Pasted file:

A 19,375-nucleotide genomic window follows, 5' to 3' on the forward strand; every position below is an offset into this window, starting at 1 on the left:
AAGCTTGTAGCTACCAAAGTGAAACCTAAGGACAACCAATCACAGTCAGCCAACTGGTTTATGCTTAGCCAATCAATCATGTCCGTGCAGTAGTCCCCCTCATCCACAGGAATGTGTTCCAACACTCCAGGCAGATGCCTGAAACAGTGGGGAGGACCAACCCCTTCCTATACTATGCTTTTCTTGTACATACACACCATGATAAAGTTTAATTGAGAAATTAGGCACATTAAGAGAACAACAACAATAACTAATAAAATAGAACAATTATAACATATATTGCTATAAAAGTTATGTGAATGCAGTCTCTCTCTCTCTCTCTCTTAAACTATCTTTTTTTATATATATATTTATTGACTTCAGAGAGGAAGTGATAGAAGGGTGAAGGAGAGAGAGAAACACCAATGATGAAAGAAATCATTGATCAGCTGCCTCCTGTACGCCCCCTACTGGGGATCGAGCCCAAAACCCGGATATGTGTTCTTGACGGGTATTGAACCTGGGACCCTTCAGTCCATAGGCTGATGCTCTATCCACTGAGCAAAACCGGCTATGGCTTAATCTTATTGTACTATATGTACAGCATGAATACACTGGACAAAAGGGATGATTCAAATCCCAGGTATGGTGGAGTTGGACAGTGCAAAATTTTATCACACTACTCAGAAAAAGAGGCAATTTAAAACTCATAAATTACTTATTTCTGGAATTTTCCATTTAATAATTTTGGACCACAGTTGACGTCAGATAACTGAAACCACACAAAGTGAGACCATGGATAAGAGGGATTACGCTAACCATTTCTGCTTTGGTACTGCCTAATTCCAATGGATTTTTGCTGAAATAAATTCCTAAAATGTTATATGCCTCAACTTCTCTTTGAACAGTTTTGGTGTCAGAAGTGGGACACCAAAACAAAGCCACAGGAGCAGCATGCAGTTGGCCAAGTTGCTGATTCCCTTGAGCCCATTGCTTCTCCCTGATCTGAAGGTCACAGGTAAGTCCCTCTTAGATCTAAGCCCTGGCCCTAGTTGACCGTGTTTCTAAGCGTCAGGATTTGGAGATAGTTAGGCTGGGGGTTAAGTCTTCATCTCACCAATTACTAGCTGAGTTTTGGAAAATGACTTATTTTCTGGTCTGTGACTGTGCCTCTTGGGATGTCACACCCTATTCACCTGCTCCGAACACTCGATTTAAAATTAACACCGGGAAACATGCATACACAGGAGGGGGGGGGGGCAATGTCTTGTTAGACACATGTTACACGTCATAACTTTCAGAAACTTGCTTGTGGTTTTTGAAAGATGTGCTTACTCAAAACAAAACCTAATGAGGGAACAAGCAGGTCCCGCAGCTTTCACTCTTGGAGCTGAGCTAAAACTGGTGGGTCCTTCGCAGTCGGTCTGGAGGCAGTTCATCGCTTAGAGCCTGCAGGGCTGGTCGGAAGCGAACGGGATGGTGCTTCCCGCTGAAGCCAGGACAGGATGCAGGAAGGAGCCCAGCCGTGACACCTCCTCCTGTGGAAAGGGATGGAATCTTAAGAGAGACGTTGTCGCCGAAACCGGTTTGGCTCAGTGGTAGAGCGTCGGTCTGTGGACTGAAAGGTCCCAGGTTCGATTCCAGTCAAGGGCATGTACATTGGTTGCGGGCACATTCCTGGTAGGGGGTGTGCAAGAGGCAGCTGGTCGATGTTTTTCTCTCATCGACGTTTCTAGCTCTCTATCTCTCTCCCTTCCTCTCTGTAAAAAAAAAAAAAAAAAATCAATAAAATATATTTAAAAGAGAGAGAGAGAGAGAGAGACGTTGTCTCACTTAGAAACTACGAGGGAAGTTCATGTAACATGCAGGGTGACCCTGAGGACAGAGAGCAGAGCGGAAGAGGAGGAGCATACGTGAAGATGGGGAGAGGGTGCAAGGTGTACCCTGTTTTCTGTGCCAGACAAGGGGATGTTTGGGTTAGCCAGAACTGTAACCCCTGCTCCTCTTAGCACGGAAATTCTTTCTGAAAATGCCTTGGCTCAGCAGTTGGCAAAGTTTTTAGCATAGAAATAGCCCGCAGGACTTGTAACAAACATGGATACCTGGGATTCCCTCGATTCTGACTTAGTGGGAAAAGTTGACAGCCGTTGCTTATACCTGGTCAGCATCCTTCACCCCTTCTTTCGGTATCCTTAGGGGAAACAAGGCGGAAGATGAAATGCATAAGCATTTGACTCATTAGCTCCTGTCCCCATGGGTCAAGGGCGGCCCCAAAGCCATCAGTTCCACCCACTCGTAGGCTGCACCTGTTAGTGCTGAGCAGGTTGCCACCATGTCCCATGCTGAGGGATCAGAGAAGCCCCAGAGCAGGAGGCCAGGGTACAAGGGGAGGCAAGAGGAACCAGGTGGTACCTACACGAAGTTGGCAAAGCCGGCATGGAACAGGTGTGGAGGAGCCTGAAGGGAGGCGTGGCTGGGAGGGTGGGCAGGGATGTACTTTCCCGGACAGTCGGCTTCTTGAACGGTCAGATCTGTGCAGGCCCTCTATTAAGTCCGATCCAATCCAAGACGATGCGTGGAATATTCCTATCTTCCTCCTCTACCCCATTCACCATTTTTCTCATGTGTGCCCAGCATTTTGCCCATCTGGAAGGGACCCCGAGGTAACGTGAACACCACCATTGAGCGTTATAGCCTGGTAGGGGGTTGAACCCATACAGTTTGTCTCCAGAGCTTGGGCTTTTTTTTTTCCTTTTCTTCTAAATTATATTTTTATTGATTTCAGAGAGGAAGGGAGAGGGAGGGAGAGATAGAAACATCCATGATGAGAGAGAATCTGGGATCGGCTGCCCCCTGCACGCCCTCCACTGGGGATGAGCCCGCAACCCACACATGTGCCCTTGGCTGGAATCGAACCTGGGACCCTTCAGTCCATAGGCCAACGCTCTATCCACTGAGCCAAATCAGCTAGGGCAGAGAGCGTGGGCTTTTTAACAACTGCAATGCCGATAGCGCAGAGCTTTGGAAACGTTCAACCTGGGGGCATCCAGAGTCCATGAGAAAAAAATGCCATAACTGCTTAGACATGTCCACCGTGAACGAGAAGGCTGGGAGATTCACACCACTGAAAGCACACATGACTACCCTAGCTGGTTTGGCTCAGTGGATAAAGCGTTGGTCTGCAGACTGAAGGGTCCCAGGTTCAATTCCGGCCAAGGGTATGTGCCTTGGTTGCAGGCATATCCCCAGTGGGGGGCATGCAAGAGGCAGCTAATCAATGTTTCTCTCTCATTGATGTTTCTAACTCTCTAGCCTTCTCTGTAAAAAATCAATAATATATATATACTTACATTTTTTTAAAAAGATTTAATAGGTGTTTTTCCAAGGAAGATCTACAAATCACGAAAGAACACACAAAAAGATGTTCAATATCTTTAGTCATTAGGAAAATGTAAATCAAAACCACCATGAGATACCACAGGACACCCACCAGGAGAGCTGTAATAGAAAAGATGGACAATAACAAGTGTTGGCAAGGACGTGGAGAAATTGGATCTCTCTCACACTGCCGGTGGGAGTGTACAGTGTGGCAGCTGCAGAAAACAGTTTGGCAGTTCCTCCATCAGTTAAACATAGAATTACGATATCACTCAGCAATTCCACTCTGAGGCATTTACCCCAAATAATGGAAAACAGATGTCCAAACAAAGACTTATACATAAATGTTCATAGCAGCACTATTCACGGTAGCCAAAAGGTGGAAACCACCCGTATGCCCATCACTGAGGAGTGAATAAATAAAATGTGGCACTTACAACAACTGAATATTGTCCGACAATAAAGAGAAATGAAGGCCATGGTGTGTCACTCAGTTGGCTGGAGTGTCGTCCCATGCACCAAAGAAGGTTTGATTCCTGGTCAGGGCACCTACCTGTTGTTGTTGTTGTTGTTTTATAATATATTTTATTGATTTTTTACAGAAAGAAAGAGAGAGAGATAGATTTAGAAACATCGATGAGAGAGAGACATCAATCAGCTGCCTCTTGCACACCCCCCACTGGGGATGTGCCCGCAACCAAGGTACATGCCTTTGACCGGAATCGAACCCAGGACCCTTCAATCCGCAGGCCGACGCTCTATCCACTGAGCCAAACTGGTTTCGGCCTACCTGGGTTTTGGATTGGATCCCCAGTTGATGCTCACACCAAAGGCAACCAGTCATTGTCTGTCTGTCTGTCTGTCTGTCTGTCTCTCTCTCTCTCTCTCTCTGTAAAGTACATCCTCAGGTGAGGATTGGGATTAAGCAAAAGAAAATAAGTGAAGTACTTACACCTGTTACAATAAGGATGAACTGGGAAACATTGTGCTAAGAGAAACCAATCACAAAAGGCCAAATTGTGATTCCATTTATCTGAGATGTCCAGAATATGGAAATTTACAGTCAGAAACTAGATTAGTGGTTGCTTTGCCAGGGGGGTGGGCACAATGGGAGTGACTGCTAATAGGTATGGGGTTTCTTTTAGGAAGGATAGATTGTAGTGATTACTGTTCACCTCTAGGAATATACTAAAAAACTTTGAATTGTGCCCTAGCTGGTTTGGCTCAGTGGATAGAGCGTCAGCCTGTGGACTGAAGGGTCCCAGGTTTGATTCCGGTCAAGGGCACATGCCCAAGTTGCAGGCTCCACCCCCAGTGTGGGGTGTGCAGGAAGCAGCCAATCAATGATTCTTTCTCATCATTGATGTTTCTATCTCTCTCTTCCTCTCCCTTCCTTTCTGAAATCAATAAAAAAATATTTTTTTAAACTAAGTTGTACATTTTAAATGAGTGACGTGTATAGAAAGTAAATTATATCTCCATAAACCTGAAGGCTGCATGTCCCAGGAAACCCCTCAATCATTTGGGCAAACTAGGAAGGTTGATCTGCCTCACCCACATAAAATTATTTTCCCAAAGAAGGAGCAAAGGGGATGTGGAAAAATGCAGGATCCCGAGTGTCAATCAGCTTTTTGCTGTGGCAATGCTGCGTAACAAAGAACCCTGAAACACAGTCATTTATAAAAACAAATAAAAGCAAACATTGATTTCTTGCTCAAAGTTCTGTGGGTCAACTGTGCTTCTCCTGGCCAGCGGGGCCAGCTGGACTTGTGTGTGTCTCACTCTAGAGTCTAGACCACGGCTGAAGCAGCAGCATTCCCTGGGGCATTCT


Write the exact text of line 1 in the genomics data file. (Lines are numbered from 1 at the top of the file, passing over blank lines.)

A 19,375-nucleotide genomic window follows, 5' to 3' on the forward strand; every position below is an offset into this window, starting at 1 on the left: